Why Do We Celebrate Labor Day?
If you’re fortunate enough to get the three day weekend, Labor Day is a pretty chill weekend to relax and enjoy… Whatever it is you enjoy doing on Labor Day. Seems like people really enjoy grilling hot dogs, since Labor Day lines up a bit with hot dog and the American football season. But most of us probably just see it marked off on the calendar and take our days off where we can get them–who’s going to question an extra day to sleep in? But why do we have it? For those of us fortunate to even get the day off in the first place, why do we celebrate labor day?
Further Reading: 10 Interesting Labor Day Facts You Might Not Know
Does Everyone Get Labor Day Off?
If you’ve ever been semi-functional on Labor Day, you’ve probably seen that society doesn’t just up and grind to a halt on the first September Monday. There are people who definitely still have to work, and like many holidays, it’s normally minimum or low-wage employees who get the short end of the stick. Which is a little depressing given what the day celebrates.
The vast majority of employers give at least some amount of their employees Labor Day, above 90% in 2019. But closer to the opposing end of the spectrum, 40% of businesses were still open–meaning some people had to come in.
In 2018 some 91% of all civilian and private workers had the day off–while 96% of federal workers did. You probably wouldn’t be surprised that management consistently had more people taking time off, with 95% getting the day off compared to only 84% of service workers getting the day to themselves.
It also probably isn’t surprising at all that part time workers got the least time off, with 79% of them getting the holiday (in the civilian sector). If you want to see more statistics on Labor Day–as well as other American holidays–you can head to the US Bureau of Labor Statistics here.
Labor Day, like many other holidays, does have federal recognition. According to the Department of Labor, it started with municipal ordinances between 1885 and 1886. So by now, Labor Day is a federal holiday. But of course, there are no labor laws requiring employers to give their workers time off for holidays–though Labor Day is considered a paid one.
It’s also one of the most widely observed holidays when it comes to giving workers a day off. But, unfortunately for workers, holidays are not legally considered overtime. Employers can do whatever it is they want, really. Labor Day, just like any other holiday, is just another business day in the eyes of the federal government.
While we’re on it, America is one of the few countries that actually has 0 mandated paid leave per year for its workers. The US also has no paid public holidays or vacation days, where it is in the vast minority. Here’s some data.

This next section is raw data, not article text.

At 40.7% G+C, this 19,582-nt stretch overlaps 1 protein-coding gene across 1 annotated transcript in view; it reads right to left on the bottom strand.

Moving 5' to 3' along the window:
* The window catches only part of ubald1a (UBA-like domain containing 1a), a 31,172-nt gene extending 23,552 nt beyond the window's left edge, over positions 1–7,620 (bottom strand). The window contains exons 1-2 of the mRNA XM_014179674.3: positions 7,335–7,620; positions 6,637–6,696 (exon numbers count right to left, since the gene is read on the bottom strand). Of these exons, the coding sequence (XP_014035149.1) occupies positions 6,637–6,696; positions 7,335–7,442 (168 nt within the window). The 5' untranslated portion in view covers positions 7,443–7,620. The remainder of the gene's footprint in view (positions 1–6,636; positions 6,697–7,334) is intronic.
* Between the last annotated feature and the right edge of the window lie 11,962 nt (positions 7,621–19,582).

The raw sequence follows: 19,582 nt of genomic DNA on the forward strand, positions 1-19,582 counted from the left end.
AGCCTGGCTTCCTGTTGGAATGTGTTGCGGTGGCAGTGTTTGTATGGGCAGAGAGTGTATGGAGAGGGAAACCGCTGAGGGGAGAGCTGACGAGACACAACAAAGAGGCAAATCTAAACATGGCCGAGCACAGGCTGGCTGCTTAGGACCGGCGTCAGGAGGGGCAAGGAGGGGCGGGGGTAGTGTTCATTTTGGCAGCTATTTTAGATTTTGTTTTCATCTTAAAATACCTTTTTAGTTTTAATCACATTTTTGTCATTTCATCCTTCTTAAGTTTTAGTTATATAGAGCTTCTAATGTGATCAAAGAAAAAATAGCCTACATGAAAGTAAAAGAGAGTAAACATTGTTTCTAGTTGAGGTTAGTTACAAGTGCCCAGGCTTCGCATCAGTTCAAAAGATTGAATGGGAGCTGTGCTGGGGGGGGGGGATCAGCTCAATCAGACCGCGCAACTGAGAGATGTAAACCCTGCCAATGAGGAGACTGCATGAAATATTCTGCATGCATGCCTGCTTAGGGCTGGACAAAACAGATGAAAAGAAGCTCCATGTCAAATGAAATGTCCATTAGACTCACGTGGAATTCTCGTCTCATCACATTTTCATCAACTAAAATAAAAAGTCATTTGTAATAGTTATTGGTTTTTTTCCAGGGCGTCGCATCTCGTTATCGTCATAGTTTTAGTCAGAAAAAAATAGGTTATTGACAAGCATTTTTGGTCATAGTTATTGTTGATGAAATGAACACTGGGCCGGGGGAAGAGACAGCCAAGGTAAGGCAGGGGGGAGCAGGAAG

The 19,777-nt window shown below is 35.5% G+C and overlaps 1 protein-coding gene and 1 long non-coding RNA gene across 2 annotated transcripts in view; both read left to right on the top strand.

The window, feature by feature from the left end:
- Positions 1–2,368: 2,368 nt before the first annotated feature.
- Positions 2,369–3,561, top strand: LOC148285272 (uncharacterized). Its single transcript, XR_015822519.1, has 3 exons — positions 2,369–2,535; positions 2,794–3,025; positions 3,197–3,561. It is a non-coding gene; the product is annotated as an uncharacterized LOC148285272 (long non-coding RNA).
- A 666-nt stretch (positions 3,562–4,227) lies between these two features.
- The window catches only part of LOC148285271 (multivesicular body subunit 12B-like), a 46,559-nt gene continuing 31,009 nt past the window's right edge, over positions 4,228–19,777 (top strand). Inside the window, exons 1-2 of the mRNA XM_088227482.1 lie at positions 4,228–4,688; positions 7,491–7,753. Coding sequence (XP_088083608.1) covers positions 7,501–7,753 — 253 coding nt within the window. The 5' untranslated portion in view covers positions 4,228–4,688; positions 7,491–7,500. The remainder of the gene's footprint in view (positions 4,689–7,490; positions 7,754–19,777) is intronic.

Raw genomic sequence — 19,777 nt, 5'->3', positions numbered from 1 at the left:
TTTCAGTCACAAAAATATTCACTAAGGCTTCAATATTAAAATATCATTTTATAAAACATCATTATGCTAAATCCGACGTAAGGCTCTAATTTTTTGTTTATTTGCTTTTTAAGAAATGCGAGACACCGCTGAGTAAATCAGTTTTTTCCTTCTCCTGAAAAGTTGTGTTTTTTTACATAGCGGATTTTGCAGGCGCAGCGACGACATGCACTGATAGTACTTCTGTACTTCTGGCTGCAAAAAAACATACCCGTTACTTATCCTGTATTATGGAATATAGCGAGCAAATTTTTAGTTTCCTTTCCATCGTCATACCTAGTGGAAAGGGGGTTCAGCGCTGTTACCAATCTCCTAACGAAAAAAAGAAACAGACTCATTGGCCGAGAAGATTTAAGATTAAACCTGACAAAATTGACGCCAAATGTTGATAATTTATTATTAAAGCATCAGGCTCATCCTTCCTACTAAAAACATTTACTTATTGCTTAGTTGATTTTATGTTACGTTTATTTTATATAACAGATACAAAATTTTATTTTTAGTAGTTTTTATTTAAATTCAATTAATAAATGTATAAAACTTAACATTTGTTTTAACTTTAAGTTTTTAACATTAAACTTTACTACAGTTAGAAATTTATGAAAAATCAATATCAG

What we’re trying to say is that if you’re in the US, you’re basically at the mercy of your employer. Not even with Labor Day–really just kinda generally.
Oh, and if you were wondering why we’ve basically only talked about America so far, that’s because Labor Day is like the American version of International Workers’ Day. International Workers’ Day falls on May 1st, you might also know it as May Day.
In case you were wondering, Canada’s Labor Day also lands on the first Monday of September.
Why Is American Labor Day Different?
Well it’s different for the reason you probably think it is. Its origins lie in events occurring on American soil.
As late 19th century labor movements gained traction and unions gained strength, people started to figure out that the interests of workers weren’t really at the forefront. This led to an assembly of the Knights of Labor in September of 1882 with parades in New York City from the Central Labor Union. The Knights of Labor were meeting in New York, hence the parades.
The Knights of Labor were founded in the 1860s, and were champions of the 8 hour day, where people wouldn’t be obligated to work past that mark. The 8 hour day didn’t become codified until 1916.
Anyway, with the CLU parading around the assembly, the CLU’s then secretary Matthew Maguire is said to have proposed a Labor Day to be celebrated on the first Monday of each September.
Though other accounts maintain that Labor Day is owed to the American Federation of Labor’s vice president Peter J. McGuire–though that account is also kind of his. It’s said that he wrote to the CLU regarding a worker’s holiday in May of 1882. So that doesn’t really change the story, but he was kind of adamant about it.
The Spirit of Labor Day
So the long short of why Americans celebrate Labor Day? Workers were real tired of working super long hours with no time off.
As the advent of e-mail and constant connectedness has workers constantly plugged into their jobs, with increasing hours, the spirit that sparked Labor Day in the 1880s may be rearing its head once more. With the USA continually eroding the rights of its workers and ranking quite low on the Global Rights Index, the US government doesn’t seem too keen on lending its workers a hand.
These workers rights violations, as of 2019-2020 seem to be at a 7 year high–even before the advent of widespread working from home (thanks to a pandemic).
So that’s depressing.
So you know what Labor Day is, but what about what it isn’t? Test yourself here.